This study will evaluate the effectiveness of the male hormone dehydroepiandrosterone (DHEA)
in treating Sjogren's syndrome. This autoimmune disorder, in which the immune system
attacks the salivary glands and tear glands, affects primarily women. Patients' eyes and
mouth become drier over time, and can lead to problems such as serious tooth decay and eye
irritations. Sex hormones seem to influence the immune response and may help decrease
disease severity. DHEA has benefited some patients with two other autoimmune diseases,
rheumatoid arthritis and systemic lupus erythematosus.
Women 18 to 75 years of age with Sjogren's syndrome may be eligible for this 7-month study.
At the initial visit, candidates will have a physical examination, routine blood and urine
tests and eye and dental examinations, including a test to measure saliva production for
screening purposes and to establish baseline values for participants.
Those enrolled in the study will be randomly assigned to take either DHEA or placebo
(look-alike tablet with no active ingredient) once a day for 6 months and will be monitored
with follow-up visits at months 1, 3, 6 and 7. Physical examination, blood tests and
urinalysis will be repeated at months 1, 3, 6 and 7; saliva will be collected at months 3, 6
and 7; and eyes will be examined at 3 and 6 months. Because hormone changes may have both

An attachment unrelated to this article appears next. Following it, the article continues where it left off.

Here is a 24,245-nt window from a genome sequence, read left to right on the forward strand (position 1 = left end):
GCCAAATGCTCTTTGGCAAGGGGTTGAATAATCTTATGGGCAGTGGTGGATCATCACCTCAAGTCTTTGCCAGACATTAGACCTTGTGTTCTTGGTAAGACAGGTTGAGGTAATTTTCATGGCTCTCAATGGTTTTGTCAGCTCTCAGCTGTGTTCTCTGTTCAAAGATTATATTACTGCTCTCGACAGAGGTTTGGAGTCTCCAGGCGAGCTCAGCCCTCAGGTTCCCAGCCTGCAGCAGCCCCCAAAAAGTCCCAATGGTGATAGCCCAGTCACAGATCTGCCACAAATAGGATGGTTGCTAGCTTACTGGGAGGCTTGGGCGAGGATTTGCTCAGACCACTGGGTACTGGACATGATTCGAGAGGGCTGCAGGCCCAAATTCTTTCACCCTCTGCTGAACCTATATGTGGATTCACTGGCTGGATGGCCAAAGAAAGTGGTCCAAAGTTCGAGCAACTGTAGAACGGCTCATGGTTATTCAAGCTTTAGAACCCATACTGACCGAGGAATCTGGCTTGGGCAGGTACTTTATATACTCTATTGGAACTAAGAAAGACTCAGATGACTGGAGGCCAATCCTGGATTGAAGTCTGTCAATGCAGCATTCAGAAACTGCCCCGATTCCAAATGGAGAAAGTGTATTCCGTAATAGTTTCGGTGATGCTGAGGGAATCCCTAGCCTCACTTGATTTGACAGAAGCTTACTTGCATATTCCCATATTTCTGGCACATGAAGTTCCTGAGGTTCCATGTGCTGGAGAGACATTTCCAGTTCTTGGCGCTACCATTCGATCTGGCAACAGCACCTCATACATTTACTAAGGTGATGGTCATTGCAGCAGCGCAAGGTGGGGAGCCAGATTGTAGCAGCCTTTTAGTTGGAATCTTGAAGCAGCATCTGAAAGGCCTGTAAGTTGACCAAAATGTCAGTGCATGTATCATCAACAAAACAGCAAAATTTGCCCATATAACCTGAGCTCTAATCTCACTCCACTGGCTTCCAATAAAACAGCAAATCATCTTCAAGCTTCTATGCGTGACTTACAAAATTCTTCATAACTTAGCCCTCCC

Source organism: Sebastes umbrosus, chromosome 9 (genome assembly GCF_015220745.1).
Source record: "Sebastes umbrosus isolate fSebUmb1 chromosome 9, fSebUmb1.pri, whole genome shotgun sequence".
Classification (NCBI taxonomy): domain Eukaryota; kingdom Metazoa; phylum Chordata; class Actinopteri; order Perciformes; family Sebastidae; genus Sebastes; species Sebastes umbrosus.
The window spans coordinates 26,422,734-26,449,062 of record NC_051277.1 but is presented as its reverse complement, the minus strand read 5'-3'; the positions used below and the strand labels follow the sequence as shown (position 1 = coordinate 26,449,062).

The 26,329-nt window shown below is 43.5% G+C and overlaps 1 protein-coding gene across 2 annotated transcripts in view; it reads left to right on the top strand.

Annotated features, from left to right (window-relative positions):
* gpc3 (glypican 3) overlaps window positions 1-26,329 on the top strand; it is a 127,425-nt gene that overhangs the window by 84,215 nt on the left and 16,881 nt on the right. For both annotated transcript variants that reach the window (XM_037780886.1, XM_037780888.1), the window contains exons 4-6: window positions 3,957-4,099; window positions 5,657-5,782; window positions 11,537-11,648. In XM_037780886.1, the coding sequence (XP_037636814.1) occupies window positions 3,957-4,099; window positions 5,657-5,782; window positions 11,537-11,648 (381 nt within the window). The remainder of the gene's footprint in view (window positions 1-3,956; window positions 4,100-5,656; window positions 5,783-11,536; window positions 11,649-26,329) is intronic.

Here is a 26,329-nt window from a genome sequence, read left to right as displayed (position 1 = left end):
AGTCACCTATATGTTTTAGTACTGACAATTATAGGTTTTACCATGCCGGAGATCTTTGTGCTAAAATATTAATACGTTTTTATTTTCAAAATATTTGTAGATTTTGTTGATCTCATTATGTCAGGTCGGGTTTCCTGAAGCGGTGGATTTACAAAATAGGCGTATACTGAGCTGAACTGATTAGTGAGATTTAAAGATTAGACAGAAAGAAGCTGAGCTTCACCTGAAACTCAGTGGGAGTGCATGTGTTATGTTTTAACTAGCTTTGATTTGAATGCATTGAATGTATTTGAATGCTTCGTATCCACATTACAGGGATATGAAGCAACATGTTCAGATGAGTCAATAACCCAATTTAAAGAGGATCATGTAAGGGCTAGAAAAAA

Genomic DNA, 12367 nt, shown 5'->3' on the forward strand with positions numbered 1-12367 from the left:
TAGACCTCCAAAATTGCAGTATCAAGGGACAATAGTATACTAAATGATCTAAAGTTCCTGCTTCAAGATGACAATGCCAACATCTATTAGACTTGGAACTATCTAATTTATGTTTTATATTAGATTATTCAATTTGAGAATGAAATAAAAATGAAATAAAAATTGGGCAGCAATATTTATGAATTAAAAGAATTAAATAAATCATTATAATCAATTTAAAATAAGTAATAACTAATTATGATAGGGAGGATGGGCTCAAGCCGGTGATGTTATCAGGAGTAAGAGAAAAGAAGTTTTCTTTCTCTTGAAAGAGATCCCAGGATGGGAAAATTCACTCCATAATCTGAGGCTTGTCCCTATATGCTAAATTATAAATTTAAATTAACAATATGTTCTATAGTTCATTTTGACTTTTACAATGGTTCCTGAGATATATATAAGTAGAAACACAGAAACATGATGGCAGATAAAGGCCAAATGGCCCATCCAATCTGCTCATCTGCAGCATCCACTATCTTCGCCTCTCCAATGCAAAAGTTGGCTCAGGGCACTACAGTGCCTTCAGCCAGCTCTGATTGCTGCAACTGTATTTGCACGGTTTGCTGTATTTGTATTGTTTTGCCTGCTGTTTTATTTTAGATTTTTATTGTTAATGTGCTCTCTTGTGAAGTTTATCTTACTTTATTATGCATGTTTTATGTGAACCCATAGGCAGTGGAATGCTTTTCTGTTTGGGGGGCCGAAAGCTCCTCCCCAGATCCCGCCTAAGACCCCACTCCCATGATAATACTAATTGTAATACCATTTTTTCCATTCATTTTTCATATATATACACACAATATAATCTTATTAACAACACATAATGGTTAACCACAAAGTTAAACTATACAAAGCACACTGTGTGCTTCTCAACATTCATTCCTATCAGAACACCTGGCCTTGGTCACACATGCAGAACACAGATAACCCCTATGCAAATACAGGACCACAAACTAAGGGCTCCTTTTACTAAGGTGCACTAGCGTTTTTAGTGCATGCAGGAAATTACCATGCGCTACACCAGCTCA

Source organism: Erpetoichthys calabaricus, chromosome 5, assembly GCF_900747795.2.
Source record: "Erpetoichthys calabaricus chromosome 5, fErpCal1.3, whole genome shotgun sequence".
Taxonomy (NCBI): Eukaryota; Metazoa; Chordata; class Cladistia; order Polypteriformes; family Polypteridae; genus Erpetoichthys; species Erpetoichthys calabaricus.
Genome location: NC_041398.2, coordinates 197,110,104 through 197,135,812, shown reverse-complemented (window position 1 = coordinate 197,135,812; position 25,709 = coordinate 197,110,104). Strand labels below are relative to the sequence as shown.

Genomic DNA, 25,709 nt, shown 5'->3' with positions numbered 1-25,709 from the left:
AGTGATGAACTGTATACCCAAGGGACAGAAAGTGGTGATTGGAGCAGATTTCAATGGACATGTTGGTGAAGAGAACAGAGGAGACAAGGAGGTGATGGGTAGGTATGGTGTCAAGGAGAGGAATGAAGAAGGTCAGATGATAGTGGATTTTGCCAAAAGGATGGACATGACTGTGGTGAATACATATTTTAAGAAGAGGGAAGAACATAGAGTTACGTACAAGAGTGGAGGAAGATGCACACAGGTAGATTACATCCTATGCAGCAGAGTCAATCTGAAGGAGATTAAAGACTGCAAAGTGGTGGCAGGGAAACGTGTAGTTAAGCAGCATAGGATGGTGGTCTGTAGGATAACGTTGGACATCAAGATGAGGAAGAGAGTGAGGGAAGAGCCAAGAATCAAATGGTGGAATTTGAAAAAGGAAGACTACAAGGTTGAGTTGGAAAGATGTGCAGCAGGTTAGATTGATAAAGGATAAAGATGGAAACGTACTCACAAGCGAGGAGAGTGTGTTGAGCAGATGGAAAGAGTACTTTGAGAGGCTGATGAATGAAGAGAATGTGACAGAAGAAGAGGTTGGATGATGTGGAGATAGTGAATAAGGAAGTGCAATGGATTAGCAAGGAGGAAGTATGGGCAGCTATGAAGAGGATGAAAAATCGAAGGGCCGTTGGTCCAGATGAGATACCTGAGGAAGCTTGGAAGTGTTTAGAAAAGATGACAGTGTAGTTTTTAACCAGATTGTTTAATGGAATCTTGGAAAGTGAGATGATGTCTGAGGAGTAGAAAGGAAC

physical and emotional effects, patients will be asked questions about their mood, symptoms
and side effects of treatment.
It is not known if Sjogren's syndrome is associated with osteoporosis (bone thinning), but
since this condition occurs in other autoimmune disorders, patient's bone density will be
measured at the first visit, and blood drawn at 3 and 6 months will be tested for various
substances associated with changes in bone density. A 24-hour urine collection at the first
visit and later urine tests will also be tested for substances associated with bone
Primary Sjogren's syndrome (SS) is an autoimmune disease chiefly affecting the exocrine
glands. One of the most troublesome manifestations of SS is severe salivary gland
dysfunction. There is no accepted treatment for the underlying autoimmune reactivity or the
salivary gland dysfunction in SS. SS, as well as many other autoimmune diseases,
predominantly affects women. Although sex hormones do not cause SS or other autoimmune
disease, they appear to influence immunological responses and ultimately the severity of
disease. We propose to test the effects of dehydroepiandrosterone (DHEA), a mildly
androgenic adrenal hormone, on lacrimal and salivary gland function in SS. In a randomized,
double-masked, outpatient protocol, patients will receive DHEA for 6 months. Efficacy of
treatment will be assessed by monitoring salivary and lacrimal function, serological markers
of autoimmune activity, and subjective reports of local and systemic symptoms.
Females with a diagnosis of Primary Sjogren's Syndrome.
No history of breast cancer.